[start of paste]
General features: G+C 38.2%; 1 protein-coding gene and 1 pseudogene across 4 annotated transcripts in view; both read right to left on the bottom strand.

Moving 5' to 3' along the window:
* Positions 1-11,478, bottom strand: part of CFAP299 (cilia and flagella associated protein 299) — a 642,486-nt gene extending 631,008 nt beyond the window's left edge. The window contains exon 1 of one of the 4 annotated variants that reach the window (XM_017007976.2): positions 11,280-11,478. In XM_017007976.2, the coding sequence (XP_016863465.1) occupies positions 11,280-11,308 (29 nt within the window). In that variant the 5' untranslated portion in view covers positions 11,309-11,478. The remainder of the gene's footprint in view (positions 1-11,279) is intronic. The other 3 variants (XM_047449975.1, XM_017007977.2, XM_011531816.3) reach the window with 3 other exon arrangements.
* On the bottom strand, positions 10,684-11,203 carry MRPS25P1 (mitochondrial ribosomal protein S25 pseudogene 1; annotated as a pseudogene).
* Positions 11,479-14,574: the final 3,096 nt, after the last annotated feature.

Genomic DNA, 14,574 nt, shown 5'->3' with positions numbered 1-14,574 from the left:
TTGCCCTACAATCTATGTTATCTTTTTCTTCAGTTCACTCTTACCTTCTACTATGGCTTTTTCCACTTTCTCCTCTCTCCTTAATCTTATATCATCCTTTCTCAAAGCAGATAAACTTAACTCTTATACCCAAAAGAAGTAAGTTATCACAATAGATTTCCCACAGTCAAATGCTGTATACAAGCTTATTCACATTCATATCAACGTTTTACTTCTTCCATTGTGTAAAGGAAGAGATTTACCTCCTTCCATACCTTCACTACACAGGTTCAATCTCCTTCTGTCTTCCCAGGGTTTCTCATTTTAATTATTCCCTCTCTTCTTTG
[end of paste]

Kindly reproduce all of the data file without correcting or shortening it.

General features: G+C 38.2%; 1 protein-coding gene and 1 pseudogene across 4 annotated transcripts in view; both read right to left on the bottom strand.

Moving 5' to 3' along the window:
* Positions 1-11,478, bottom strand: part of CFAP299 (cilia and flagella associated protein 299) — a 642,486-nt gene extending 631,008 nt beyond the window's left edge. The window contains exon 1 of one of the 4 annotated variants that reach the window (XM_017007976.2): positions 11,280-11,478. In XM_017007976.2, the coding sequence (XP_016863465.1) occupies positions 11,280-11,308 (29 nt within the window). In that variant the 5' untranslated portion in view covers positions 11,309-11,478. The remainder of the gene's footprint in view (positions 1-11,279) is intronic. The other 3 variants (XM_047449975.1, XM_017007977.2, XM_011531816.3) reach the window with 3 other exon arrangements.
* On the bottom strand, positions 10,684-11,203 carry MRPS25P1 (mitochondrial ribosomal protein S25 pseudogene 1; annotated as a pseudogene).
* Positions 11,479-14,574: the final 3,096 nt, after the last annotated feature.

Genomic DNA, 14,574 nt, shown 5'->3' with positions numbered 1-14,574 from the left:
TTGCCCTACAATCTATGTTATCTTTTTCTTCAGTTCACTCTTACCTTCTACTATGGCTTTTTCCACTTTCTCCTCTCTCCTTAATCTTATATCATCCTTTCTCAAAGCAGATAAACTTAACTCTTATACCCAAAAGAAGTAAGTTATCACAATAGATTTCCCACAGTCAAATGCTGTATACAAGCTTATTCACATTCATATCAACGTTTTACTTCTTCCATTGTGTAAAGGAAGAGATTTACCTCCTTCCATACCTTCACTACACAGGTTCAATCTCCTTCTGTCTTCCCAGGGTTTCTCATTTTAATTATTCCCTCTCTTCTTTG